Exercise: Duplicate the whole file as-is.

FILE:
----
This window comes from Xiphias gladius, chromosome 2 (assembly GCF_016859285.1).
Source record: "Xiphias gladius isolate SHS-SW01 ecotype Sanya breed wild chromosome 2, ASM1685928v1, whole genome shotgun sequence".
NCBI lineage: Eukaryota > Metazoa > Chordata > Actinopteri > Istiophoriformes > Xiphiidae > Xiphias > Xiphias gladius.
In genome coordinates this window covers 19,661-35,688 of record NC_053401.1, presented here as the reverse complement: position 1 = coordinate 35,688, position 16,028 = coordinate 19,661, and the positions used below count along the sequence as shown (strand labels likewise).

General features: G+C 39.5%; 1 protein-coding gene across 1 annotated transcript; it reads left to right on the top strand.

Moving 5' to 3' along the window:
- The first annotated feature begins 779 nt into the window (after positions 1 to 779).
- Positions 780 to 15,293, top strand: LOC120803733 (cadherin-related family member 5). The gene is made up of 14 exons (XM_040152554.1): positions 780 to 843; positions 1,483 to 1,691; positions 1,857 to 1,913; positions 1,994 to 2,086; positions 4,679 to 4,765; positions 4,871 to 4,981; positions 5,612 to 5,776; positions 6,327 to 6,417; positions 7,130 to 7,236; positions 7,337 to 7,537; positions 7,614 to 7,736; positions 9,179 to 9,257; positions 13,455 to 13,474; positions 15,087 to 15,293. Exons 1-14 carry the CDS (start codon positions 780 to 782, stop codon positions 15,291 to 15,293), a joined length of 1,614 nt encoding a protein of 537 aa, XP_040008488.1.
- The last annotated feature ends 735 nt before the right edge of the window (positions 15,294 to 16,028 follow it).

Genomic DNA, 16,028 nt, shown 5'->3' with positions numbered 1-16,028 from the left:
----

This window comes from Xiphias gladius, chromosome 2 (assembly GCF_016859285.1).
Source record: "Xiphias gladius isolate SHS-SW01 ecotype Sanya breed wild chromosome 2, ASM1685928v1, whole genome shotgun sequence".
NCBI lineage: Eukaryota > Metazoa > Chordata > Actinopteri > Istiophoriformes > Xiphiidae > Xiphias > Xiphias gladius.
In genome coordinates this window covers 19,661-35,688 of record NC_053401.1, presented here as the reverse complement: position 1 = coordinate 35,688, position 16,028 = coordinate 19,661, and the positions used below count along the sequence as shown (strand labels likewise).

General features: G+C 39.5%; 1 protein-coding gene across 1 annotated transcript; it reads left to right on the top strand.

Moving 5' to 3' along the window:
- The first annotated feature begins 779 nt into the window (after positions 1 to 779).
- Positions 780 to 15,293, top strand: LOC120803733 (cadherin-related family member 5). The gene is made up of 14 exons (XM_040152554.1): positions 780 to 843; positions 1,483 to 1,691; positions 1,857 to 1,913; positions 1,994 to 2,086; positions 4,679 to 4,765; positions 4,871 to 4,981; positions 5,612 to 5,776; positions 6,327 to 6,417; positions 7,130 to 7,236; positions 7,337 to 7,537; positions 7,614 to 7,736; positions 9,179 to 9,257; positions 13,455 to 13,474; positions 15,087 to 15,293. Exons 1-14 carry the CDS (start codon positions 780 to 782, stop codon positions 15,291 to 15,293), a joined length of 1,614 nt encoding a protein of 537 aa, XP_040008488.1.
- The last annotated feature ends 735 nt before the right edge of the window (positions 15,294 to 16,028 follow it).

Genomic DNA, 16,028 nt, shown 5'->3' with positions numbered 1-16,028 from the left: